Monday, June 29, 2009


The View From the Other Side

Jerry Coyne started the Great Accommodationist-Incompatiblist Flap by, in part, accusing the NCSE of improperly taking sides as to the compatibility of science -- in particular, evolutionary theory -- with religion.

Now comes a well-known expert on religion and science -- Casey Luskin -- with another view. It seems that Casey finds the NCSE and its Executive Director, Eugenie Scott, to be incompatibilists. Referring to the NCSE's "Preparatory Materials for Speakers at the 21 January 2009 Texas SBOE Meeting," Casey says:

[S]omehow their "talking points" they released for Texas State Board of Education meeting in January advocated that activists press the SBOE to adopt scientism as the state's official ideology and expressly deny the existence of the supernatural as a matter of state education policy. As the NCSE's talking points argued: "Science posits that there are no forces outside of nature. Science cannot be neutral on this issue.… All educated people understand there are no forces outside of nature."

Uh, oh! Ellipses being used by creationists mean that we have to check the source (with the caveat that the copy is a DI document). In fact, although the parts of the "quote" are 12 pages apart, Casey has not seriously misrepresented the NCSE document's position (though some nuance was lost). I do think the author(s) of the materials overlooked or misstated the methodological naturalism position. Or, if they wanted to state that science was equivalent to philosophical naturalism, it would be a strange audience indeed to try to make that case to.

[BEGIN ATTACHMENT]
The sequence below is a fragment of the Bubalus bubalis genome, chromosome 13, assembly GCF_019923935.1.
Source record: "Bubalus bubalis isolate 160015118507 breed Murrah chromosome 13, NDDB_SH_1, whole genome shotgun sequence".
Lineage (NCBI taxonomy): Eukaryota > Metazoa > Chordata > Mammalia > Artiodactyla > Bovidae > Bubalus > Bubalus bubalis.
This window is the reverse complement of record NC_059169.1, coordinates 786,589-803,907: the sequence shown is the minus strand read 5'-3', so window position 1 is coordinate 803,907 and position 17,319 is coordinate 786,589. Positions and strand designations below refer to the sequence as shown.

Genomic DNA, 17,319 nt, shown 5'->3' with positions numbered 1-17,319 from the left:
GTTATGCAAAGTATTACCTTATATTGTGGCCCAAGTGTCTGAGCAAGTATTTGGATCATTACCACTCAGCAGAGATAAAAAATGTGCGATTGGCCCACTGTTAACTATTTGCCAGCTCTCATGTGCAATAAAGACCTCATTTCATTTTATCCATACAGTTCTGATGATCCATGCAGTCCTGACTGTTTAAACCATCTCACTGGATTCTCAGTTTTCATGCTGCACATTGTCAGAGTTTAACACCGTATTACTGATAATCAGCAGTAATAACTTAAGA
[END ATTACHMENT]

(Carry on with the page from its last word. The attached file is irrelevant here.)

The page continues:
As to Scott, Casey quotes an answer she gave in an interview on the Minnesota Atheists' radio show, "Atheist Talk," to a question about why evolution is the area of science most attacked :

"Evolution is the scientific explanation that has the most repercussions, shall we say, for people's worldview and religious perspective. Evolution tells you that humans share kinship with all other creatures. For some, that's a very liberating and exciting idea, and it makes them feel one with nature and it's empowering and so forth. For others, it's threatening. If your view is a human exceptionalism kind of view, that humans are separate from nature and special -- especially if they are special to God as in some Christian traditions, then evolution is going to be threatening to you." [48:05-48:50]

That's an accurate transcript of what Scott said, though I think Luskin is misinterpreting what Scott meant (dare I say deliberately?), in that I think another reasonable interpretation of what Scott intended is that people who believe "they are special to God as in some Christian traditions" tend to perceive evolution as a threat to those beliefs, not necessarily that they are justified in that perception.

Still, it's interesting that the Great Accommodationist Satan is seen as shy one of one of those terms in some circles.


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